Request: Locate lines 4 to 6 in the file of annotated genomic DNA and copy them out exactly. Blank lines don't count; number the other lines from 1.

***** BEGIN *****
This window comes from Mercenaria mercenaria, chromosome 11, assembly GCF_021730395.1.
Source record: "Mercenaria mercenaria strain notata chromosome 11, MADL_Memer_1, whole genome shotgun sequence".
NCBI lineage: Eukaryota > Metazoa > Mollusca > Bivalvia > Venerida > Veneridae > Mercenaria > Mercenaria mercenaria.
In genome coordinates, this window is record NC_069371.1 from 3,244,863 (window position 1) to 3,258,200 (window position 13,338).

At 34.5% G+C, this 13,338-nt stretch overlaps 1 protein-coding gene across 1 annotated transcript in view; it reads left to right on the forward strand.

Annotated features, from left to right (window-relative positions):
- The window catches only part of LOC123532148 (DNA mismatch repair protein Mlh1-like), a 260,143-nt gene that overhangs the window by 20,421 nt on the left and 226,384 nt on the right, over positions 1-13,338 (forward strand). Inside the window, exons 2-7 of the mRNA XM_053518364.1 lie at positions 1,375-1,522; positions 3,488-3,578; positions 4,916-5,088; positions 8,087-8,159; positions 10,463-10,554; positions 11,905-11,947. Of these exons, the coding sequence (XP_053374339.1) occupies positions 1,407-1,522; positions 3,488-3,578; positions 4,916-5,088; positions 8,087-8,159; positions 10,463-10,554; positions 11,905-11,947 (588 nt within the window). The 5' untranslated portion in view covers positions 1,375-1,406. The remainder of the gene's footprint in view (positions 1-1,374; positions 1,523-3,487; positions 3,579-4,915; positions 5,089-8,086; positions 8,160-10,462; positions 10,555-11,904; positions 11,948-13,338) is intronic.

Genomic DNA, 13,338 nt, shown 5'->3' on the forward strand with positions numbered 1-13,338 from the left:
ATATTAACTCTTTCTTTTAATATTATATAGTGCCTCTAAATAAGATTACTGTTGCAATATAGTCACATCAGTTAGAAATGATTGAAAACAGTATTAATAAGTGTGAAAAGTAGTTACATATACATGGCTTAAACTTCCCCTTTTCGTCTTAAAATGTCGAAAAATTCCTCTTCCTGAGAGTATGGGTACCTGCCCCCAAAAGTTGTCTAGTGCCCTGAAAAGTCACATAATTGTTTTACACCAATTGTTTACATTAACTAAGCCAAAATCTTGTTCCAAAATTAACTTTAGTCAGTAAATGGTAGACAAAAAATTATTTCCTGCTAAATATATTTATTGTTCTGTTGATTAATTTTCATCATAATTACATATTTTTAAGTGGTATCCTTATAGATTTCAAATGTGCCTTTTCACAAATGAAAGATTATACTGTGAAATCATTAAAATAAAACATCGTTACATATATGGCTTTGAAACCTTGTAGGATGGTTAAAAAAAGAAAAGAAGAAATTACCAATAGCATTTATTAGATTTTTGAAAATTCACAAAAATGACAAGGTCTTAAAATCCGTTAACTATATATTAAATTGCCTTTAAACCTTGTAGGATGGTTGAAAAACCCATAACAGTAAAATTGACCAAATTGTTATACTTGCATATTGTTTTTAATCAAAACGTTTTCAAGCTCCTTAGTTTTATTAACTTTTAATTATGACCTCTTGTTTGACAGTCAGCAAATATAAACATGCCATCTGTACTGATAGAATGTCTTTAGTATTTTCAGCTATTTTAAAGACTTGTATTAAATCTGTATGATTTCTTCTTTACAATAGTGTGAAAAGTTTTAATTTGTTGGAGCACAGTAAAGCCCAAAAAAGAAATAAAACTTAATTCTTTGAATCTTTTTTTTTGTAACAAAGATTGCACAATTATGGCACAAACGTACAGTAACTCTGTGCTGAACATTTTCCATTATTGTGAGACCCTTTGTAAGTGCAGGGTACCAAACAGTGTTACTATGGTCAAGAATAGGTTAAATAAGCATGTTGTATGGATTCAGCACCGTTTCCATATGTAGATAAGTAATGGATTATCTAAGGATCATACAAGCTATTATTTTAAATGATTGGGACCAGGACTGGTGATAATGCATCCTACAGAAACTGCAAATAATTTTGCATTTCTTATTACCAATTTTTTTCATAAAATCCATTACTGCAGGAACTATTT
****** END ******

In genome coordinates, this window is record NC_069371.1 from 3,244,863 (window position 1) to 3,258,200 (window position 13,338).

At 34.5% G+C, this 13,338-nt stretch overlaps 1 protein-coding gene across 1 annotated transcript in view; it reads left to right on the forward strand.

Annotated features, from left to right (window-relative positions):